Lucy knows how to do everything. All her friends ask her for help if they need to know the right way to do something. When Toshi arrives, Lucy thinks he can’t do anything properly at all. She can barely hide her frustration. When she finally tries to teach Toshi the right way to do things, she learns a very important lesson herself.
This colorful book has a great message of diversity and learning from others—whether it be new things or different ways to do things.
Ariane has been drawing all her life, but only caught the picture book bug while working as an Au Pair near Chicago. She fell in love with all the picture books in the libraries she frequented. Never did it occur to her that she could do such a thing herself. Fast forward and a Psychology Degree and Masters in Children’s Book Illustration later and now in London, UK, her dream came true and she got her first picture book—Ice in the Jungle—published. She often bases her stories on her own experience, anecdotes and even research. With her books, she hopes to show children and adults alike how we can all live and learn together, no matter who we are or where we are from.
What is something you admire about Lucy and Toshi’s friendship?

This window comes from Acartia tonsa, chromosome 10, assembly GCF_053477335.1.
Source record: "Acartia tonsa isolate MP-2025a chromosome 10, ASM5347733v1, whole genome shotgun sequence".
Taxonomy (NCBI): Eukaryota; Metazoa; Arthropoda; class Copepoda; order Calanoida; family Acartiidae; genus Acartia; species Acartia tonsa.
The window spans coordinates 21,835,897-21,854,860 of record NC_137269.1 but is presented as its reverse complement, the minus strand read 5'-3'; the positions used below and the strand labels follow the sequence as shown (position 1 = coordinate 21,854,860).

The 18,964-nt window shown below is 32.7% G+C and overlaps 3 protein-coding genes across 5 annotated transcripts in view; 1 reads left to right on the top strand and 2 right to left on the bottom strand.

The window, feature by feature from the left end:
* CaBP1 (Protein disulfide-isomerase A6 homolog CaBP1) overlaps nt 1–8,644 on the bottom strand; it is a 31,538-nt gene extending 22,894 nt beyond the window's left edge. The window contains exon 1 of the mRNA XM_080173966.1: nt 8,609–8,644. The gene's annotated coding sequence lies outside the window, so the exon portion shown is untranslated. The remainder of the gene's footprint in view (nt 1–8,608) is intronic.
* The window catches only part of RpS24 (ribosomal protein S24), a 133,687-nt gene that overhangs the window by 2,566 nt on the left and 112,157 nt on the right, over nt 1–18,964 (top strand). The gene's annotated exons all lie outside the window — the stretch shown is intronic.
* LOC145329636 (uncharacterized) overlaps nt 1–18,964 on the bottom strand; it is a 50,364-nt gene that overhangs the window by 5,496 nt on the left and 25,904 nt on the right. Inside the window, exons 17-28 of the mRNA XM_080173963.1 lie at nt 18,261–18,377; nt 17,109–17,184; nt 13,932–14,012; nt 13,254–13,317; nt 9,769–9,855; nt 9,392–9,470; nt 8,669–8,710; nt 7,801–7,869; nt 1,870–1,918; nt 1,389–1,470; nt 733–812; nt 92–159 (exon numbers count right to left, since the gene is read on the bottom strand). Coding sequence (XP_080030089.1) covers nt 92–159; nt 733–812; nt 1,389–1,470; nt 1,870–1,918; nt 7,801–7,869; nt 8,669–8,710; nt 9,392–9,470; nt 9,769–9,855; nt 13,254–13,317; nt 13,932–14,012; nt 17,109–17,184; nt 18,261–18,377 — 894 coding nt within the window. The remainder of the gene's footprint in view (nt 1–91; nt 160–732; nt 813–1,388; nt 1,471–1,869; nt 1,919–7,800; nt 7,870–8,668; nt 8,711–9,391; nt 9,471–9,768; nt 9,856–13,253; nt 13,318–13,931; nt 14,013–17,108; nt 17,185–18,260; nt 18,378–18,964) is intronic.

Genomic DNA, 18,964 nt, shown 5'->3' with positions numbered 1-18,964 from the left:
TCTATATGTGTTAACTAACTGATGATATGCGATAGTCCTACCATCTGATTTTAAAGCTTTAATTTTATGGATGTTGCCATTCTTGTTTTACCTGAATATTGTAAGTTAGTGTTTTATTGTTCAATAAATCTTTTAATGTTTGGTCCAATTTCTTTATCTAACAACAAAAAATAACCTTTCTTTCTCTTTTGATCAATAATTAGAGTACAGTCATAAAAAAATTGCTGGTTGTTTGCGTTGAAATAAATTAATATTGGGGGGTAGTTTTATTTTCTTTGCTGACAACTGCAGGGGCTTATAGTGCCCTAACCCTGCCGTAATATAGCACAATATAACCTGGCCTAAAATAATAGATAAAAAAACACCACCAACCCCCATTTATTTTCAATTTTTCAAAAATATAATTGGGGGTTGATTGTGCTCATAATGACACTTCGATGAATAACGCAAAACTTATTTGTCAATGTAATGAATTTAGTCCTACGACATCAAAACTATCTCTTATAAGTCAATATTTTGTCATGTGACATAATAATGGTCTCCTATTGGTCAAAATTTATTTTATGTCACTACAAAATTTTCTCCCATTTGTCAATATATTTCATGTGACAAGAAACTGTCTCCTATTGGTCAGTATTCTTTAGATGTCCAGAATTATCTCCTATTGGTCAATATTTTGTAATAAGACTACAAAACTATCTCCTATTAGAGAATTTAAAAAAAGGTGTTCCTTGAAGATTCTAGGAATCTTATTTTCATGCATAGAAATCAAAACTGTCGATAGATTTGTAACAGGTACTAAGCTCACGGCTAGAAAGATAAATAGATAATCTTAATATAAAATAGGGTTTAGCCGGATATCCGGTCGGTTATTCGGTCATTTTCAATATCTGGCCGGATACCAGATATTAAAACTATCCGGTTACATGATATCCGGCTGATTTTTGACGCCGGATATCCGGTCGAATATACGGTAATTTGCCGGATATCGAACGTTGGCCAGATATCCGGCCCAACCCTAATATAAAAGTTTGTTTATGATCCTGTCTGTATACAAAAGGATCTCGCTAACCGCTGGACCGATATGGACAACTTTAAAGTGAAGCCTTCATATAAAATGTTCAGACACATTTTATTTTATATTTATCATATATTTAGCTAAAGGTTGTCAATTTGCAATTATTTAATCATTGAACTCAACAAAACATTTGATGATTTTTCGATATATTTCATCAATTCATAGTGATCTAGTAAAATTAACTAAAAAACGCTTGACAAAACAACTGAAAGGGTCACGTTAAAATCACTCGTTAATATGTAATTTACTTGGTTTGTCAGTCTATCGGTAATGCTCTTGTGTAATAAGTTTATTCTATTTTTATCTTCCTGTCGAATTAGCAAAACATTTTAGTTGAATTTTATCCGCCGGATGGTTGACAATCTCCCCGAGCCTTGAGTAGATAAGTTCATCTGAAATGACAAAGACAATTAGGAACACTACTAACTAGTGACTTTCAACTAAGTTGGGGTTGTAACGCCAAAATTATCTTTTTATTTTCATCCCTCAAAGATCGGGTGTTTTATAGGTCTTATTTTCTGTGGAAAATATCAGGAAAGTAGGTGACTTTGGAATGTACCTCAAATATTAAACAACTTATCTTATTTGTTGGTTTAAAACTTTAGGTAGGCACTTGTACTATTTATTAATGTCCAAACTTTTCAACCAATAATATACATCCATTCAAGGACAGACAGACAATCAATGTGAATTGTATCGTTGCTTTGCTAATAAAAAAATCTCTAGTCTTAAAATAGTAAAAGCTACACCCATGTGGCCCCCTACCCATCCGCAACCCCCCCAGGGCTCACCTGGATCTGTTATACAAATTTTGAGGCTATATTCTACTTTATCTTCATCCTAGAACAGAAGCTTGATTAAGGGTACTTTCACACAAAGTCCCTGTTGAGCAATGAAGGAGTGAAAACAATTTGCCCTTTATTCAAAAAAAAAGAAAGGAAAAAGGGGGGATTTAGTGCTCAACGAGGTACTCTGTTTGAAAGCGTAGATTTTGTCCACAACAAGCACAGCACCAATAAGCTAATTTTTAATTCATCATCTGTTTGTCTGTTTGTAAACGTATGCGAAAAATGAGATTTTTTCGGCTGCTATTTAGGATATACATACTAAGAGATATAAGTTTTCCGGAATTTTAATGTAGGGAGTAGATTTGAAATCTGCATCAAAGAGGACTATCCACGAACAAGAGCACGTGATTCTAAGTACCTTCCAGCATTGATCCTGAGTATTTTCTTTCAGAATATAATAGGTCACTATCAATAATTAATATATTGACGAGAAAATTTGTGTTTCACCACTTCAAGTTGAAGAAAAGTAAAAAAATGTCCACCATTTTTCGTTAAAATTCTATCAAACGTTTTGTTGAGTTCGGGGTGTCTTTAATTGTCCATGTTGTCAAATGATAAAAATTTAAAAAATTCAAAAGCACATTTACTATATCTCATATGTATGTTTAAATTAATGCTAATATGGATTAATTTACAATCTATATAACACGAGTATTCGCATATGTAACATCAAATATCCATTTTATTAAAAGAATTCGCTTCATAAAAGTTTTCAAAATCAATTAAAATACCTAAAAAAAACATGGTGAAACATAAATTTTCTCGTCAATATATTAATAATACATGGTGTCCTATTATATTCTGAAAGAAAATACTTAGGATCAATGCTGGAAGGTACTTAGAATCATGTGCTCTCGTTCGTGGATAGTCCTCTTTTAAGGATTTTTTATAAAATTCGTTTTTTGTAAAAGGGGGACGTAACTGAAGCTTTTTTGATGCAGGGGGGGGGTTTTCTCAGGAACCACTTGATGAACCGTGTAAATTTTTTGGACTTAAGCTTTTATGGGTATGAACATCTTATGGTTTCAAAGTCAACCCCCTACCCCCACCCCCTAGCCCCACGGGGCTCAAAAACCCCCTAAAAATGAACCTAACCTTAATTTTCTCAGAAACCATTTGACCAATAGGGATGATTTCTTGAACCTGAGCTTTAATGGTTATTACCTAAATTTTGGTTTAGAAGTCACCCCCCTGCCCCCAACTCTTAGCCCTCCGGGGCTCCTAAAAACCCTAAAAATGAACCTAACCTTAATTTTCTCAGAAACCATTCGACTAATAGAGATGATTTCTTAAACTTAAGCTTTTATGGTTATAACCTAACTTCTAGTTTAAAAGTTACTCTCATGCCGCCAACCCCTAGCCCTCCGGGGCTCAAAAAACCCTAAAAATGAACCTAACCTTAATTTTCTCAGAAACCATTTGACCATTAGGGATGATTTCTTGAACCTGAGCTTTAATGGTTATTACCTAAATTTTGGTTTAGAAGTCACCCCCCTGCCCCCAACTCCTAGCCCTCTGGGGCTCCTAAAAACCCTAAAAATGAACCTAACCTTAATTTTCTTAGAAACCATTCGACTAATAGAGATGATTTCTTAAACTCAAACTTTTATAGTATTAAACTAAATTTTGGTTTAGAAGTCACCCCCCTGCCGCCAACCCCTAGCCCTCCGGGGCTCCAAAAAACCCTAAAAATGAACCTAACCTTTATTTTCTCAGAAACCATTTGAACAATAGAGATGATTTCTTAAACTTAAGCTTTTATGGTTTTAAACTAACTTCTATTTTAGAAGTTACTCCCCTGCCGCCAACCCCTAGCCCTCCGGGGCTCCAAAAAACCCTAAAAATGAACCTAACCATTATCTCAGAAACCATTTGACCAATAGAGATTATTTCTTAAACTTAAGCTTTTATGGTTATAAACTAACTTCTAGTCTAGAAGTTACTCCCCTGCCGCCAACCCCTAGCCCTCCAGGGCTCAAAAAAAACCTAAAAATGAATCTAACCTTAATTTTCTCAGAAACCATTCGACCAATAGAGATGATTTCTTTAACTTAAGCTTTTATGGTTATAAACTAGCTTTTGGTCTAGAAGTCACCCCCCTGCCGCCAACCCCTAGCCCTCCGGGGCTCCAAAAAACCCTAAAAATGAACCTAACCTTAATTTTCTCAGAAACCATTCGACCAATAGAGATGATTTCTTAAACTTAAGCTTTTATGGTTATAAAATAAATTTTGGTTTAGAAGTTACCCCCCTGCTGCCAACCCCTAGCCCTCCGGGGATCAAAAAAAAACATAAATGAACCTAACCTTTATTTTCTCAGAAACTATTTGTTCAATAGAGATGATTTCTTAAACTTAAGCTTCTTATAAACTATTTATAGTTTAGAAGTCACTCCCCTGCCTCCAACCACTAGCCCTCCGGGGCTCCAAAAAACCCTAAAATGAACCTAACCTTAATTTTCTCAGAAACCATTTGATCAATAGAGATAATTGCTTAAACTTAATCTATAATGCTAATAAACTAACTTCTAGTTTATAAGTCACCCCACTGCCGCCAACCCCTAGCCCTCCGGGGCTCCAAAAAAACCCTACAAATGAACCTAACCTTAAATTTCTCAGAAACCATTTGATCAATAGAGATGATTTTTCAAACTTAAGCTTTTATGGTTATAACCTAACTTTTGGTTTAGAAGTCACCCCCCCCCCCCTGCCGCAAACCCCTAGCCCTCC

Lucy and Toshi have a very special friendship because it came about from an act of kindness and listening and learning from one another.
“Ok, here’s a confession: Lucy is partly modelled on me.”
She is me before I saw the world. I grew up in small-town, where everyone did everything the same. You never question how you do anything until you see it done differently. And your initial reaction will be, that’s just wrong. That’s how I was thinking. Boy, was I in for a rude awakening when I visited my parents-in-law for the first time in India. I’ve learned to be understanding and try to see things from different cultural perspectives. It makes your life soooo much richer when you learn from a culture that’s so different to yours.
Developing Lucy’s character and the meaning behind Toshi:
Initially, Lucy looked quite different. Instead of the beret, she had two pigtails. But as I identified with her and her journey more and more I gave her the blue beret, because that was my signature hat from when I was little. And Toshi is such a sweetie. He represents all the beautiful things I love about Asia with its myriad of cultures. Did you know that the name Toshi in Japanese has lots of different meanings, depending on the kanji used for it? My favourite is “purple ladle”.